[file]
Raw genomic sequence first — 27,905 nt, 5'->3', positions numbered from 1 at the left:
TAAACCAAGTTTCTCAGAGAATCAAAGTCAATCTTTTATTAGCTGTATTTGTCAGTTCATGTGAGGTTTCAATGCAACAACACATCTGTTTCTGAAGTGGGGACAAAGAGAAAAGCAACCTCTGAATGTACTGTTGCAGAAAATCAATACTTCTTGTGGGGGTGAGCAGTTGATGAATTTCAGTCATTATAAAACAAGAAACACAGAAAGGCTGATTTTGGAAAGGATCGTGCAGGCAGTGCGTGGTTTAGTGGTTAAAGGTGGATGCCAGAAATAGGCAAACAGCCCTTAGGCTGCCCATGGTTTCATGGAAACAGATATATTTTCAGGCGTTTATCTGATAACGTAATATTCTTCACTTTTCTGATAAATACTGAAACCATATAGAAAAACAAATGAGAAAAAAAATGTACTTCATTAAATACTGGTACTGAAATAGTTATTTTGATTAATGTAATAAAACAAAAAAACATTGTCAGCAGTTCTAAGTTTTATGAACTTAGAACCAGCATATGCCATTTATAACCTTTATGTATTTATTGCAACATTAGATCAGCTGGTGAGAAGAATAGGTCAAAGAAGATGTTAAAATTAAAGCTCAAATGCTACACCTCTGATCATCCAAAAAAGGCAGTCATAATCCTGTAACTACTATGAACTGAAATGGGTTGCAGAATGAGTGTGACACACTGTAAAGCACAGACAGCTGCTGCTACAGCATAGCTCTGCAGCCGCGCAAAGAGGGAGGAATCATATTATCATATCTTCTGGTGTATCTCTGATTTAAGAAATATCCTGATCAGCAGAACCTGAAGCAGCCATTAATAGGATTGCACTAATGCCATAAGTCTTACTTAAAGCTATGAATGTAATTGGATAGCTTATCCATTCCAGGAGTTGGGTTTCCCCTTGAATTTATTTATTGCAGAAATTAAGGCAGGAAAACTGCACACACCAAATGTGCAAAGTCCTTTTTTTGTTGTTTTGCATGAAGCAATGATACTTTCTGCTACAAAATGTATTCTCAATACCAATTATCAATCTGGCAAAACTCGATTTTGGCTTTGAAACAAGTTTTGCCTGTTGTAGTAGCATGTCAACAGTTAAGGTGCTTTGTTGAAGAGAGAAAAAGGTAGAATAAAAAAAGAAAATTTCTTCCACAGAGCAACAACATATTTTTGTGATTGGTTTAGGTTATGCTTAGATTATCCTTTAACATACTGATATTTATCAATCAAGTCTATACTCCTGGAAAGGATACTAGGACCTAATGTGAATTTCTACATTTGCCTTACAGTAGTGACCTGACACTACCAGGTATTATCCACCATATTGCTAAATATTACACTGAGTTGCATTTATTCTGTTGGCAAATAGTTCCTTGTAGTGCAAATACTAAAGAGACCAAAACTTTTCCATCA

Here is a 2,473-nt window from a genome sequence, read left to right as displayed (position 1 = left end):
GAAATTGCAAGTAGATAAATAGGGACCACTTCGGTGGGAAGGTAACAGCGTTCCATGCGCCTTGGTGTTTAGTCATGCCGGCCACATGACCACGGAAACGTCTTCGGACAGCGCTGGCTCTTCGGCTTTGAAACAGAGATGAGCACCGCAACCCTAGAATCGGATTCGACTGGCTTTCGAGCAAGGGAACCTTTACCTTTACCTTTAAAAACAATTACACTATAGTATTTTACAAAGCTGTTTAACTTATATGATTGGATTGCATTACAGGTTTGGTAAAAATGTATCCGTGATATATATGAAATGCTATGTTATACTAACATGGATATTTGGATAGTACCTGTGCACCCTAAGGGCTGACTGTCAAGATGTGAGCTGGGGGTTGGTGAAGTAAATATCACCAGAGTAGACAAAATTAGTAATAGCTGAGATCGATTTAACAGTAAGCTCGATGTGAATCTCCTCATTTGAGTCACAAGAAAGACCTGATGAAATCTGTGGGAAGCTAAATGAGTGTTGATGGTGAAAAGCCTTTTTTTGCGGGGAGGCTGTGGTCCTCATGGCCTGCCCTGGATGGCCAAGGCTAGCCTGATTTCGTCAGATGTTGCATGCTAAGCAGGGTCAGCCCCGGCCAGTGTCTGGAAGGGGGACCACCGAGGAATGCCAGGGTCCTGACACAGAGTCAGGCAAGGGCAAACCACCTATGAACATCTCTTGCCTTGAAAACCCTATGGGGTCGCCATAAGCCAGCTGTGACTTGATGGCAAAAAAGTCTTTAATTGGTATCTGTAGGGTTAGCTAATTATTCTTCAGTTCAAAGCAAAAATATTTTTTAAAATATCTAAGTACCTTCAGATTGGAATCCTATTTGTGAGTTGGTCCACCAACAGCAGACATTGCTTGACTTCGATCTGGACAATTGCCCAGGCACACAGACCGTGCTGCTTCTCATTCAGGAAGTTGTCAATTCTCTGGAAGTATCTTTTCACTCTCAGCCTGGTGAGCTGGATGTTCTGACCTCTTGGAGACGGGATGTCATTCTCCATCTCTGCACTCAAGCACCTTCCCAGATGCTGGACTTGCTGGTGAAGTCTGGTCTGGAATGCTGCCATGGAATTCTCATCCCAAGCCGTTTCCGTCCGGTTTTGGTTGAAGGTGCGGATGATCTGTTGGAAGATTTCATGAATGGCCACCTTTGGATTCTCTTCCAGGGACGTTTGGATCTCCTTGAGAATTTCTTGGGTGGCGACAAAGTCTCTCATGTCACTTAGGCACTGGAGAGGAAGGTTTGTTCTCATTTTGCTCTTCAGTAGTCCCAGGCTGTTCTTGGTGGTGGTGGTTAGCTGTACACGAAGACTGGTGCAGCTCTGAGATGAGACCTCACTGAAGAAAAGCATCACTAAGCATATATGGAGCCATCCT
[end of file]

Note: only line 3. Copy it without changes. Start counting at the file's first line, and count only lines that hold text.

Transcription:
Here is a 2,473-nt window from a genome sequence, read left to right as displayed (position 1 = left end):